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Children’s health and participation in the city

In the midst of teaching, consulting and conducting research Carlo Fabian somehow finds time to share his expertise with a number of different organizations. In this interview, we discuss his work. Namely, helping the City of Basel’s maintain it’s UNICEF’s child friendly city status, children’s health issues in an urban environment, and the importance of children’s participation. 

Carlo Fabian is a member of the Child in the City’s Scientific Program Committee (SPC). Additionally, he is a Professor, Senior Researcher, Project Leader and Lecturer at the University of Applied Sciences and Arts Northwestern Switzerland (FHNW). After several years as researcher and lecturer at the University of Zurich, he worked at RADIX, a Swiss not-for-profit organisation, where he developed and implemented many projects in municipalities with a focus on participation. Since 2011 he has led projects at the FHNW addressing the subject of urban development, participatory planning and health.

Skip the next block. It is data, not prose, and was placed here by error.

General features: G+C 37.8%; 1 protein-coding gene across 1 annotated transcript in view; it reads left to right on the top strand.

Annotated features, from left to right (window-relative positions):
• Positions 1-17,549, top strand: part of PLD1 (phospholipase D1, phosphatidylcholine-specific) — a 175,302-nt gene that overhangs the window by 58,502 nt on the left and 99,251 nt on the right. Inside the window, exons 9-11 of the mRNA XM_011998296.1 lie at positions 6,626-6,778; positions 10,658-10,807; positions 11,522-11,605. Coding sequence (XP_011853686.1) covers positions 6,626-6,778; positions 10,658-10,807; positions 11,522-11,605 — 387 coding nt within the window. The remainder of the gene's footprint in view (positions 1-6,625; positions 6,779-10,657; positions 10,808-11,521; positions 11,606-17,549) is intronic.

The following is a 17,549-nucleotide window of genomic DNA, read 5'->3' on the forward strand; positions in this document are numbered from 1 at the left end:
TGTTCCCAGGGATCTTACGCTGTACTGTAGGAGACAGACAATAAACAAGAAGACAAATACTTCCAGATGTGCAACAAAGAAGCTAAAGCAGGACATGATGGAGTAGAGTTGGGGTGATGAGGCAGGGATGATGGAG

What can you tell us about your recent article ‘Participatory processes for children’s health: A programme for the development of open spaces’

Over a period of 3 years, we have adapted and developed methods in order to implement participative processes in order to develop child-friendly open spaces with children.